Architects, Congress and the “S Corp.” tax hike

Very good article in THE HILL by George H. Miller, FAIA – 06/07/10 10:03 AM ET

When Congress returns this week, one of the first items on its agenda will be finding a way to pay for extending unemployment benefits to the millions of Americans who find themselves jobless even as the economy begins a slow and fitful recovery. The Senate hopes to begin work on the “tax extenders package” that was approved by the House of Representatives on May 28, just as lawmakers left for the Memorial Day Recess.

We sympathize with Congress as it looks for ways to pay for extending jobless benefits. Indeed, roughly 25 percent of my professional colleagues are unemployed – in some states the percentage is even higher – and would benefit from any extension, as well as from other provisions in the legislation, such as Build America Bonds. And yet, as world markets tremble from global debt anxiety, Congress is rightly pre-occupied with finding ways to fund the extension without adding to the ballooning deficit.

Bad decisions usually result when two such countervailing forces are at work. None is worse than the effort to help fund the extension by raising taxes on individuals and small businesses that form S Corporations. So-called S Corporations help to create jobs and economic growth by reinvesting hard-earned capital back into their enterprises. S-Corporation owners often pay themselves a salary, to which Social Security and Medicare taxes apply. But profits that are paid to the owner as a shareholder are not subject to payroll taxes. They will be for many S corporations, however, if this short-sighted provision passes and is signed into law by the President.

This type of tax hike comes at a time when many people – out of necessity due to layoffs and restructurings throughout the economy – are forming their own home-based consultancies, web design firms, landscaping enterprises and the like. If they structure themselves as an S Corporation – and many of them do – they would be caught up in this new tax just as they are planning to set up shop, hire staffers and buy the equipment they need to get started.

That is certainly the case in the architecture profession. We are struggling to find ways to restructure and resuscitate our careers and livelihoods after the collapse of the real estate market. Many of us operate as S Corporations, because it allows us the flexibility to compete in world markets and retain and attract the talent that has kept American architecture the envy of the world. We may be forced to lay off staff or stop hiring new staff to pay the new tax – even though this provision is in a “jobs” bill. The provision is particularly troubling in that it specifically calls out S corporations with three or fewer key employees.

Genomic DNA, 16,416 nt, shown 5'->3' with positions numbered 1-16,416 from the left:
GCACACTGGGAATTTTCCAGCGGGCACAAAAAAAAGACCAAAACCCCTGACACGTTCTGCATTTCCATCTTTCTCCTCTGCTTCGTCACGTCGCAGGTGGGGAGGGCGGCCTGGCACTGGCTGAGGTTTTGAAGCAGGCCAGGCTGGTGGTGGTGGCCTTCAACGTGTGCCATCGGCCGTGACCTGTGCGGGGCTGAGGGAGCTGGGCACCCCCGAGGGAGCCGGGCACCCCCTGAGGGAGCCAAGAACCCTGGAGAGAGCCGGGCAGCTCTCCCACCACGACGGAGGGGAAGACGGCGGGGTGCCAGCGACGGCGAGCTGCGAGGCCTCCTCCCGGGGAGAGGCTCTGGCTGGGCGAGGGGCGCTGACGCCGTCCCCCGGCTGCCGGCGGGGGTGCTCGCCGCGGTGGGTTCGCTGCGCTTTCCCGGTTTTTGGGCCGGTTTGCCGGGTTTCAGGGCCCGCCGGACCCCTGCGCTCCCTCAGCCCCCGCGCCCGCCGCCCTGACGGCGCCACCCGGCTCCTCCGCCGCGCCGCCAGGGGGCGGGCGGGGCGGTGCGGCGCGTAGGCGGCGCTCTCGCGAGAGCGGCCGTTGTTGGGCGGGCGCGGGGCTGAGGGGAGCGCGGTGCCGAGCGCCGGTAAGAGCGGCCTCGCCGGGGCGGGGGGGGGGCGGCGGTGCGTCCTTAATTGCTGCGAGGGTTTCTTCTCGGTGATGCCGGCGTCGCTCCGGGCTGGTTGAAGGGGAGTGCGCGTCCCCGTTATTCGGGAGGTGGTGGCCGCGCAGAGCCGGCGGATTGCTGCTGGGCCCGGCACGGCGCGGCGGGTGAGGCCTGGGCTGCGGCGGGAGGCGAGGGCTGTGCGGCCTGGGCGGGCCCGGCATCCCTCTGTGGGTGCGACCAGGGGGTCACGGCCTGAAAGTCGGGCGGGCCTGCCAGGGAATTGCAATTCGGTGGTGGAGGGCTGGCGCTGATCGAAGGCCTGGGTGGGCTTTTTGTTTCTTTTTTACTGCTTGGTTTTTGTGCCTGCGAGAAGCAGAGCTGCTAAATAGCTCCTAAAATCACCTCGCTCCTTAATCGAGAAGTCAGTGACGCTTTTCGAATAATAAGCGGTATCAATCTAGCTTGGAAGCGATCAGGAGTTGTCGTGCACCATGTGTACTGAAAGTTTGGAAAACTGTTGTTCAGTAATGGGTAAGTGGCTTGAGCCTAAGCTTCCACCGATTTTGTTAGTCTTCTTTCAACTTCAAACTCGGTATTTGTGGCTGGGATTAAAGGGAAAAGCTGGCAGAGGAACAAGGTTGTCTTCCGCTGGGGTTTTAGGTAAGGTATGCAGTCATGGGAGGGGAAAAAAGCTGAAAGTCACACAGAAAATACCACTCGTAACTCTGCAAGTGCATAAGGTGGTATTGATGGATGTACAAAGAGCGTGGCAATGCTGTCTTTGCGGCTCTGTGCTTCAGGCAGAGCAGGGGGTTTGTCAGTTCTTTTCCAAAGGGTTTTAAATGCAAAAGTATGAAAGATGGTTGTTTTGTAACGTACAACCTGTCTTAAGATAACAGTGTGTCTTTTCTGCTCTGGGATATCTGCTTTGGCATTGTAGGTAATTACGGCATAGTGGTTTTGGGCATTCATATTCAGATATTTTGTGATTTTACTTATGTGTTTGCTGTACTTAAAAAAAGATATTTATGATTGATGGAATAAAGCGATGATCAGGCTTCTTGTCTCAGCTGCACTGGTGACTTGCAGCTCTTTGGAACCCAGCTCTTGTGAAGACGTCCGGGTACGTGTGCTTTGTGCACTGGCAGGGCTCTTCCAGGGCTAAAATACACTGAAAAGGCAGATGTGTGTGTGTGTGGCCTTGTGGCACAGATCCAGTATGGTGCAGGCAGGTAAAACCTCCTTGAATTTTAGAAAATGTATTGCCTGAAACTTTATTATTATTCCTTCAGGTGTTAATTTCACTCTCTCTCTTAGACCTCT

We applaud Congress’s effort to find a way to extend unemployment benefits for individuals who need them. But as the economy begins to recover, now is the worst time to raise taxes on a sector that is a catalyst for job growth in the design and construction industry. After 27 consecutive months of contracting, the American Institute of Architects in May reported that architectural billings have trended upward for the third consecutive month. That’s an indication that new construction could be on the rise in nine to 12 months, which would create more jobs and advance our nation’s economic recovery.

Rather than hike taxes, Congress should enact legislation that generates revenue with little or no cost to the Treasury. One such bill is H.R. 5249, the Capital Access for Main Street Act of 2010, introduced by Reps. Ed Perlmutter (D-CO) and Mike Coffman (R-CO). This legislation would change accounting rules for community banks with less than $10 billion in assets as they work with borrowers to renegotiate loan terms, avoid large sums of commercial foreclosures, and free up credit that can be used more constructively.

Unscrupulous businesses do use S corporation status to avoid paying their proper share of taxes and they should be caught and punished. But the Internal Revenue Service is already empowered to address that issue. This tax hike lumps together the good and the bad, penalizing thousands of honest small businesses that follow the rules. We strongly urge Congress not to support this inappropriate tax increase.

George H. Miller is president of the American Institute of Architects, based in Washington, D.C.

aia, architect, architects, architecture, architecture jobs, Hiring trends, recession, unemployed architects | , , , , , , , , , , , , , , , , , | Comments Off on Architects, Congress and the “S Corp.” tax hike

Share with your colleagues!

RSS
Follow by Email
Twitter
Visit Us
Follow Me
YouTube
YouTube
LinkedIn
Share
Houzz
Houzz
New Jobs